All the above-mentioned documents describe prior art class G amplifiers that are mainly used in Audio and DSL applications. The present invention proposes a class G bridge stage that is specifically directed at current driven motor drivers and it differentiates from all the prior art for the fact that it is an unipolar, bridge, parallel approach implemented in a unique and very effective way. This represents a valid alternative to PWM schemes for motor drives.

In the Hard Disk Drive (HDD) systems the density of the magnetic data recorded on the disk is increasing very rapidly and that is translated in the number of rotational tracks per inch on the disk surface. The tracks containing the magnetic data are consequently getting narrower and the burden to stay on track with limited Bit Error Rate (BER) during normal operation is shifted to the ability to control the position of the head on the disk with increasing accuracy.

It is therefore advantageous to reduce as much as possible the sources of electrical noise in the overall drive control loop so that the effective dynamic range is improved. Furthermore the switching noise introduced by PWM schemes may result unacceptable in the case of data storage systems that utilize magnetic media.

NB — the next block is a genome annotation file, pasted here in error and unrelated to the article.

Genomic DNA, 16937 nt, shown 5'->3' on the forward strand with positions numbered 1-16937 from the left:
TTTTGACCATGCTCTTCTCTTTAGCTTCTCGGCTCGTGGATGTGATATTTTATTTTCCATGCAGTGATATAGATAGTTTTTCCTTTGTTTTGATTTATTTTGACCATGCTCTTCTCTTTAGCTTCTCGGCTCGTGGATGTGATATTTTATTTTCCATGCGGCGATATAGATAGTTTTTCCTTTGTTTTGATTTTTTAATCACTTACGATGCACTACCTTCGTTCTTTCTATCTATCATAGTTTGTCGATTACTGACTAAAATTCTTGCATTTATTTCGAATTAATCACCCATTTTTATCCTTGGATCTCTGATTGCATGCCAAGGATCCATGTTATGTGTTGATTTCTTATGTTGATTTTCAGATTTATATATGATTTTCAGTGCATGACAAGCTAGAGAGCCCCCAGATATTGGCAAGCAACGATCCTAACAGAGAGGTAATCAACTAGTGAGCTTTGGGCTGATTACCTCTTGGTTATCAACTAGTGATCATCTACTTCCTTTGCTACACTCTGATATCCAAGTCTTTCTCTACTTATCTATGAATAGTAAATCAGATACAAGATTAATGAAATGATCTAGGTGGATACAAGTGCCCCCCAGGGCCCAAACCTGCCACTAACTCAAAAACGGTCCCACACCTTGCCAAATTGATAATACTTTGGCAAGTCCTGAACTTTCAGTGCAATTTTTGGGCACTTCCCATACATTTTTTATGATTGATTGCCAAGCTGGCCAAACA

Accordingly, what is needed is a motor actuator that drives the motor with accuracy and high efficiency while maintaining very low cross-over distortion and without introducing the undesirable EMI effects typical of switching amplifiers (class-D) and of Pulse Width Modulation systems in general.

SUMMARY OF THE INVENTION

It is an object of the present invention to provide a VCM driver that improves upon the efficiency of the motor drive maintaining a linear approach. The utilization of PWM or PSM ( Phase Shift Modulation) switching approaches, such as driving a motor in class-D or with more traditional PWM control loops, introduces high frequency switching noise that can interfere with the operation of the device. In the case of the VCM, the Hard Disk Drive manufacturers are reluctant to employ these approaches despite of their recognized advantages in terms of reduced power dissipation.